FIGS. 7-9 illustrate a method for fabricating a magnetoelectronic memory element structure in accordance with another embodiment of the present invention. The method begins with the steps discussed above with reference to FIGS. 1 and 2, such that a memory cell 100 with a via void space 36 is formed. For ease of discussion, only one memory cell 100 of an MRAM device is illustrated in FIGS. 7-9. However, it will be understood that the MRAM device may be formulated with a plurality of memory cells 100. Memory cell 100 is similar to memory cell 10, with like reference numbers referring to like elements.

Referring now to FIG. 7, after formation of via void space 36, a conductive barrier layer 102 is deposited by a blanket deposition overlying second capping layer 32 and optional second dielectric material layer 34 and within via void space 36. The barrier layer 102 may comprise any conductive material suitable for forming a barrier layer, such as, for example, tantalum (Ta), tantalum nitride (TaN), titanium (Ti), titanium nitride (TiN), tungsten (W), tungsten nitride (WN), or a combination of layers of such materials, such as layers of TaN and Ta. In addition, the barrier layer 102 may have any suitable thickness, which may or may not be dependent on the material used to form barrier layer 102; however, because the portion of the barrier layer 102 overlying digit line 26 is not subsequently removed, as discussed in more detail below, preferably the thickness of the barrier layer 102 is minimized to minimize the distance between digit line 26 and a subsequently formed memory element, also discussed in more detail below.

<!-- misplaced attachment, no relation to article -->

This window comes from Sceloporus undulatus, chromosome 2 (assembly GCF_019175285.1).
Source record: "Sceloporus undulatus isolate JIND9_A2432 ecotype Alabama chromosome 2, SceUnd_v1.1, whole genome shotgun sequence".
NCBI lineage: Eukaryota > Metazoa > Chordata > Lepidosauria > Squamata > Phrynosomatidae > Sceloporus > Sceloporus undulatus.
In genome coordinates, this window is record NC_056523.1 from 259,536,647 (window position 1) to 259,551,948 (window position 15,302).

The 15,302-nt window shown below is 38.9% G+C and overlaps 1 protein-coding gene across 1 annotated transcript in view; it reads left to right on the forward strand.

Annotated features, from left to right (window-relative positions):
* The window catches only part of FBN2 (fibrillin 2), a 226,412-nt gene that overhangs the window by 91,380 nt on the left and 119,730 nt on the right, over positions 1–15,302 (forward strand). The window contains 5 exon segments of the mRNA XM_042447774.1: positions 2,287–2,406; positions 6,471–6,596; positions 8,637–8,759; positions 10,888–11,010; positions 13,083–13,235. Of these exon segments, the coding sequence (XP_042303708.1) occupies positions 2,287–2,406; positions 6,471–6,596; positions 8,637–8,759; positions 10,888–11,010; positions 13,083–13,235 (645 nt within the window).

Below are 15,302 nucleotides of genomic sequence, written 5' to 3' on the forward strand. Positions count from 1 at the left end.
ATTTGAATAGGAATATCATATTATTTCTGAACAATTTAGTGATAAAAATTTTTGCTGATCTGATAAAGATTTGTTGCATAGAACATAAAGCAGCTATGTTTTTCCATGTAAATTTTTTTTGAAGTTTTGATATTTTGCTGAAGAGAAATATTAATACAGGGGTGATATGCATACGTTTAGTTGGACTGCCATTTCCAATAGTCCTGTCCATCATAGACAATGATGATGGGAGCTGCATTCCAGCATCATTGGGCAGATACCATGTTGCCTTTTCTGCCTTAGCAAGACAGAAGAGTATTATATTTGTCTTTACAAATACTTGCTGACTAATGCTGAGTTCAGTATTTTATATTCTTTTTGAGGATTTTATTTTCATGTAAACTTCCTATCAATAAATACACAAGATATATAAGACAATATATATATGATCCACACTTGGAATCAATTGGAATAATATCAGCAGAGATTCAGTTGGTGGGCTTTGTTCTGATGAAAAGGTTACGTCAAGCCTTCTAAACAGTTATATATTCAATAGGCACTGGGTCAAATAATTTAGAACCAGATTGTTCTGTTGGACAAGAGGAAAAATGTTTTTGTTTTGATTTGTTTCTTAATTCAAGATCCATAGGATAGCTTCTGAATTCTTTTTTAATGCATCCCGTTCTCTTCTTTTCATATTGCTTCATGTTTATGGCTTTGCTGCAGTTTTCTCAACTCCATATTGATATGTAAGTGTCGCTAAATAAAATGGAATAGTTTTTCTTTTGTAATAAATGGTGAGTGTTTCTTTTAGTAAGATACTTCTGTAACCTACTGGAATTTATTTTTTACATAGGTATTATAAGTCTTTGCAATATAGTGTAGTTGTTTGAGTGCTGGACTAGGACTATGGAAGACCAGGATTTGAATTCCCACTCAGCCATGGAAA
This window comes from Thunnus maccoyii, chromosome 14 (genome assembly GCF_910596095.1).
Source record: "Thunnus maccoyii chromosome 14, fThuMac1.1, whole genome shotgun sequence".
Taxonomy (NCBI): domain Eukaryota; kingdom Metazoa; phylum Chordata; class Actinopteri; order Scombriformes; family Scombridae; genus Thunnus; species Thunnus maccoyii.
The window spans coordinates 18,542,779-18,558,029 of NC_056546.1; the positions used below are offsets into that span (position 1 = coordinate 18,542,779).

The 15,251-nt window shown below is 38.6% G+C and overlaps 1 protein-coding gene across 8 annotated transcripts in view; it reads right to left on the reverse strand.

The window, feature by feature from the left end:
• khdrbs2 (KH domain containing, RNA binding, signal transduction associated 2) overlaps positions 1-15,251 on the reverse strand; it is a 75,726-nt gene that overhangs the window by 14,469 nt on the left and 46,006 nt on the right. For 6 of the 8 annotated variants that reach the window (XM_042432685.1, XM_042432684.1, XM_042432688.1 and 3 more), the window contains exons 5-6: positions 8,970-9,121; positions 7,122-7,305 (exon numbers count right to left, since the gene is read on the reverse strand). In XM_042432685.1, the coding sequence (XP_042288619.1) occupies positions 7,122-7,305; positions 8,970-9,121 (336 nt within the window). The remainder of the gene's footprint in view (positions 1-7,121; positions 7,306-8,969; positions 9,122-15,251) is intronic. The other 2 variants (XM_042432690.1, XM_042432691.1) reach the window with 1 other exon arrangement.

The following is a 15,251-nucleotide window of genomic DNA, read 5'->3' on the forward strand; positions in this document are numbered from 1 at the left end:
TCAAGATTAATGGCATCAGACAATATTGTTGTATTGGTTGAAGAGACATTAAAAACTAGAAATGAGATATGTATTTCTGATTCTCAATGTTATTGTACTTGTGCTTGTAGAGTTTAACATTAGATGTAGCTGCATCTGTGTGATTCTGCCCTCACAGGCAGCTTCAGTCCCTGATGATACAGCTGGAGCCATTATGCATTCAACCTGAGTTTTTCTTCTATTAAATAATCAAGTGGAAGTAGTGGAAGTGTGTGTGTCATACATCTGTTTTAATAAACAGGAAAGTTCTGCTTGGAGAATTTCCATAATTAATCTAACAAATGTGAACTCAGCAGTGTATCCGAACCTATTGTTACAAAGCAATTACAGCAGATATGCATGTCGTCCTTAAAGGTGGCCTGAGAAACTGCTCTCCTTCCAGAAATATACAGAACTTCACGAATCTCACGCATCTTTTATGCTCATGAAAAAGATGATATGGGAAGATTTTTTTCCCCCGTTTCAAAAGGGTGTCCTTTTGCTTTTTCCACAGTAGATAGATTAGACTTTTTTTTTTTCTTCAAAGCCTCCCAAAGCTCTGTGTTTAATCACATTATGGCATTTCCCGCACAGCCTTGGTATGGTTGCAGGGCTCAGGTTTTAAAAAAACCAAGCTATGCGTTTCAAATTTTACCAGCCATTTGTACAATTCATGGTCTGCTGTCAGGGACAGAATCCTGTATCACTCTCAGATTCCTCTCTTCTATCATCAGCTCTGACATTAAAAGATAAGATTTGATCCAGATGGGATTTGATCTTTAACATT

A fill material 104 then may be deposited globally to fill via void space 36. Fill material 104 may comprise any suitable material, combination of materials, or layers of materials, that does not require use of a capping layer to prevent diffusion and/or to prevent corrosion or degradation of the fill material from subsequent processing. In one embodiment of the invention, fill material 104 may be formed from a dielectric material, such as, for example, TEOS, high density plasma TEOS (HDPTEOS), boron phosphorus doped TEOS (BPTEOS), boron phosphorus silica glass (BPSG), spin-on-glass, plasma-enhanced nitride (PEN), fluorinated glass, hydrogen silsesquioxane, methyl silsesquioxane, silicon nitride, silicon dioxide, and the like, or combinations thereof. In another embodiment of the invention, fill material 104 may comprise a metal, such as tungsten, that does not require a capping layer to prevent diffusion and/or degradation caused from subsequent processing.